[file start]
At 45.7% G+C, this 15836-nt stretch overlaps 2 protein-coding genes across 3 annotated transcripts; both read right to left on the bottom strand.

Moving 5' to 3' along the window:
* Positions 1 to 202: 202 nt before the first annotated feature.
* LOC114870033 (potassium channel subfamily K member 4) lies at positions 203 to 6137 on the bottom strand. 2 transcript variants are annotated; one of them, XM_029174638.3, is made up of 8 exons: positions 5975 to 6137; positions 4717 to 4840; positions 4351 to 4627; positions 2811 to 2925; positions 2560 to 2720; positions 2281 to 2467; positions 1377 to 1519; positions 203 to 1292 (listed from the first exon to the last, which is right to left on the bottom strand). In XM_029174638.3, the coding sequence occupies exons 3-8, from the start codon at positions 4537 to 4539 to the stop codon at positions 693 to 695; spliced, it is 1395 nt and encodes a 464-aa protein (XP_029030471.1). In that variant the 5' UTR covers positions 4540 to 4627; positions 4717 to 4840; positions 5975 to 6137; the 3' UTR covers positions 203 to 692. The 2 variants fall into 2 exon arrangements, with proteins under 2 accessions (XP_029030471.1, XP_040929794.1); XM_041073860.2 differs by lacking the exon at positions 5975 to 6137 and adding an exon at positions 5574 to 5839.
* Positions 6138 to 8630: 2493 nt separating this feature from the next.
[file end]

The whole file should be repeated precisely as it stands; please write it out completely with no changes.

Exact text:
At 45.7% G+C, this 15836-nt stretch overlaps 2 protein-coding genes across 3 annotated transcripts; both read right to left on the bottom strand.

Moving 5' to 3' along the window:
* Positions 1 to 202: 202 nt before the first annotated feature.
* LOC114870033 (potassium channel subfamily K member 4) lies at positions 203 to 6137 on the bottom strand. 2 transcript variants are annotated; one of them, XM_029174638.3, is made up of 8 exons: positions 5975 to 6137; positions 4717 to 4840; positions 4351 to 4627; positions 2811 to 2925; positions 2560 to 2720; positions 2281 to 2467; positions 1377 to 1519; positions 203 to 1292 (listed from the first exon to the last, which is right to left on the bottom strand). In XM_029174638.3, the coding sequence occupies exons 3-8, from the start codon at positions 4537 to 4539 to the stop codon at positions 693 to 695; spliced, it is 1395 nt and encodes a 464-aa protein (XP_029030471.1). In that variant the 5' UTR covers positions 4540 to 4627; positions 4717 to 4840; positions 5975 to 6137; the 3' UTR covers positions 203 to 692. The 2 variants fall into 2 exon arrangements, with proteins under 2 accessions (XP_029030471.1, XP_040929794.1); XM_041073860.2 differs by lacking the exon at positions 5975 to 6137 and adding an exon at positions 5574 to 5839.
* Positions 6138 to 8630: 2493 nt separating this feature from the next.